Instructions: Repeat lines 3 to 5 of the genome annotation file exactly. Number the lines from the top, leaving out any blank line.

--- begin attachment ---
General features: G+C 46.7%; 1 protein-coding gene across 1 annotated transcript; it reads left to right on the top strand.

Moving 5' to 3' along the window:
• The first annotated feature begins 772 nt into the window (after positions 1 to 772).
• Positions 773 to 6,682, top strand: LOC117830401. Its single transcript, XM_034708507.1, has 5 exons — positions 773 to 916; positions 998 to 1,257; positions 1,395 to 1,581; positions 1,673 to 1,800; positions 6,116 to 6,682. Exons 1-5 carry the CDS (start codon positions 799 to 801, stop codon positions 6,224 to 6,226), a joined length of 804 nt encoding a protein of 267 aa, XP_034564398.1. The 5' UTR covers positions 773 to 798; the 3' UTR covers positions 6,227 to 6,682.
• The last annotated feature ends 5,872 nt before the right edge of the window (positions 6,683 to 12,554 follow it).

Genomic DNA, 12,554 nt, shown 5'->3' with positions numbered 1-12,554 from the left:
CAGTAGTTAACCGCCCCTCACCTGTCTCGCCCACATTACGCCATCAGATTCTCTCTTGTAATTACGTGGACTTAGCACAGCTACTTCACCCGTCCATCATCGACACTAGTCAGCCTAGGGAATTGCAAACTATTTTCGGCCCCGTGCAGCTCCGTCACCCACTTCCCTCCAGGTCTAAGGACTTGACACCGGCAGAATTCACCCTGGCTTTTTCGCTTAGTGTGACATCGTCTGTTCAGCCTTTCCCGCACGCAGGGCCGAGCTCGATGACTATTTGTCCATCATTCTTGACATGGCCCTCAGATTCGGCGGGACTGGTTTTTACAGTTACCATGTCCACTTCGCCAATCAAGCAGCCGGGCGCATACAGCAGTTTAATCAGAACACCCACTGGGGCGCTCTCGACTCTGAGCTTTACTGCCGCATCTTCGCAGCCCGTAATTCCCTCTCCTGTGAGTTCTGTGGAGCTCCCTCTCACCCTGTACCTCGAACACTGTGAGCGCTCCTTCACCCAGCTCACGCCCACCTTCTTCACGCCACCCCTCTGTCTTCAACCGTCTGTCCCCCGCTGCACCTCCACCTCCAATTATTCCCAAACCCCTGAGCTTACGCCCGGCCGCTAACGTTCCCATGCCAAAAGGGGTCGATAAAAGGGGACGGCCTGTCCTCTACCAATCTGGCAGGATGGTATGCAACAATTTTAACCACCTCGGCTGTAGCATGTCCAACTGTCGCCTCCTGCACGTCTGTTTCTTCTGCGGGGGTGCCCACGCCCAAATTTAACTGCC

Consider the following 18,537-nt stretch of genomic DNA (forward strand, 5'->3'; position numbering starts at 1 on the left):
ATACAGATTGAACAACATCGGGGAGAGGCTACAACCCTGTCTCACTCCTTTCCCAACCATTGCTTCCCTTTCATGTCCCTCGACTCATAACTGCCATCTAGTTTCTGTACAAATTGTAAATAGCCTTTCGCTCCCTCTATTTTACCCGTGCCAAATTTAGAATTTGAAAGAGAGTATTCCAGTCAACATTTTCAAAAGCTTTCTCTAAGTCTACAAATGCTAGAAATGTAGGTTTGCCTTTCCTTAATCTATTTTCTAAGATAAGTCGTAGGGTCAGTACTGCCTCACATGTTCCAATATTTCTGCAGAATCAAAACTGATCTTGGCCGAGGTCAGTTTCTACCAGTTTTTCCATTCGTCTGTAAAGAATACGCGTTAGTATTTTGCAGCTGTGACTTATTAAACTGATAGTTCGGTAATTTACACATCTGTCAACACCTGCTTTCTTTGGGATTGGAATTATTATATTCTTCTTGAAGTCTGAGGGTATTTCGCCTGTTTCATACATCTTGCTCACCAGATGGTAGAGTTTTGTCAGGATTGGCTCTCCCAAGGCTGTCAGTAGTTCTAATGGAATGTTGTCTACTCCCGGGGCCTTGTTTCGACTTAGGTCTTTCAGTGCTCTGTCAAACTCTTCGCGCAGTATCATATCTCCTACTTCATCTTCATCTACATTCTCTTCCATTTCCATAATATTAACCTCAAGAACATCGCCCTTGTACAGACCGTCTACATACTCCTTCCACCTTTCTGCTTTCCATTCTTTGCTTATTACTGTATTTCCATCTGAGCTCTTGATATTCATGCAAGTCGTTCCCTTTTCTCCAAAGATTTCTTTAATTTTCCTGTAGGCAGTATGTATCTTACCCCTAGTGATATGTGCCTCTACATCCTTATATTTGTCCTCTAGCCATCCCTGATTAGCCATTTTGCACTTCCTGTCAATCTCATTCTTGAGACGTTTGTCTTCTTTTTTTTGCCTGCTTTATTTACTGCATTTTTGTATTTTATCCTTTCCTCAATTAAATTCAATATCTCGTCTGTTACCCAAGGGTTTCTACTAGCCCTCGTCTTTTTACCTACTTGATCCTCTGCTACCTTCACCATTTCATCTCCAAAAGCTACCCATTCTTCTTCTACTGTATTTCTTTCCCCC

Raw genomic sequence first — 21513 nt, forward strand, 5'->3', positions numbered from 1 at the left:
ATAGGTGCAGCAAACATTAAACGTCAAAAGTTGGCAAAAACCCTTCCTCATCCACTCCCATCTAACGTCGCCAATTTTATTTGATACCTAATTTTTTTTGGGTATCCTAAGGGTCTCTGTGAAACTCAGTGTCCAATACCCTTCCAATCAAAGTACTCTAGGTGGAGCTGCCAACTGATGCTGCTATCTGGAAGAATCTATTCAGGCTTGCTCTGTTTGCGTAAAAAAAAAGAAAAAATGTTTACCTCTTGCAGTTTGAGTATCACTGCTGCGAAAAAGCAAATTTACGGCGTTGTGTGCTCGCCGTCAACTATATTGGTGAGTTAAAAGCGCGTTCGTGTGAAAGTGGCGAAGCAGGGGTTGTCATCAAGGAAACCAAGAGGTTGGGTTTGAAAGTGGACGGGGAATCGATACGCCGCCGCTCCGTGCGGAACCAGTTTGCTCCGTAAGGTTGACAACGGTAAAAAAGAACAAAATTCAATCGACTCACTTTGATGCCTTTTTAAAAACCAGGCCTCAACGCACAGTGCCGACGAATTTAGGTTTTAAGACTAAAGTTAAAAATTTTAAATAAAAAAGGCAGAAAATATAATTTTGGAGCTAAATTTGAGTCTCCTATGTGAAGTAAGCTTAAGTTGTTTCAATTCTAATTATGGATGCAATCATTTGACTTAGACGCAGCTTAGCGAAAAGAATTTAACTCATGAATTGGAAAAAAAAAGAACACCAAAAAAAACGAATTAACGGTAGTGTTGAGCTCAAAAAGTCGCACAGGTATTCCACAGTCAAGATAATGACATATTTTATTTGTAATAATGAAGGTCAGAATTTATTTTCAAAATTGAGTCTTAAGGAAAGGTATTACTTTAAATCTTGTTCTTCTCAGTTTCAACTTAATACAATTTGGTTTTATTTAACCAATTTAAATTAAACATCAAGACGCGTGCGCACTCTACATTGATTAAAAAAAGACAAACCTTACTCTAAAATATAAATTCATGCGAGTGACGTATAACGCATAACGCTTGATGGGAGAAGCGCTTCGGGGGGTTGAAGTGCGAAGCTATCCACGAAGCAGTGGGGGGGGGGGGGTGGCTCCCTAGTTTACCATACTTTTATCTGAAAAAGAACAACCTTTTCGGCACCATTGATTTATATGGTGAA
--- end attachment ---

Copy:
• The first annotated feature begins 772 nt into the window (after positions 1 to 772).
• Positions 773 to 6,682, top strand: LOC117830401. Its single transcript, XM_034708507.1, has 5 exons — positions 773 to 916; positions 998 to 1,257; positions 1,395 to 1,581; positions 1,673 to 1,800; positions 6,116 to 6,682. Exons 1-5 carry the CDS (start codon positions 799 to 801, stop codon positions 6,224 to 6,226), a joined length of 804 nt encoding a protein of 267 aa, XP_034564398.1. The 5' UTR covers positions 773 to 798; the 3' UTR covers positions 6,227 to 6,682.
• The last annotated feature ends 5,872 nt before the right edge of the window (positions 6,683 to 12,554 follow it).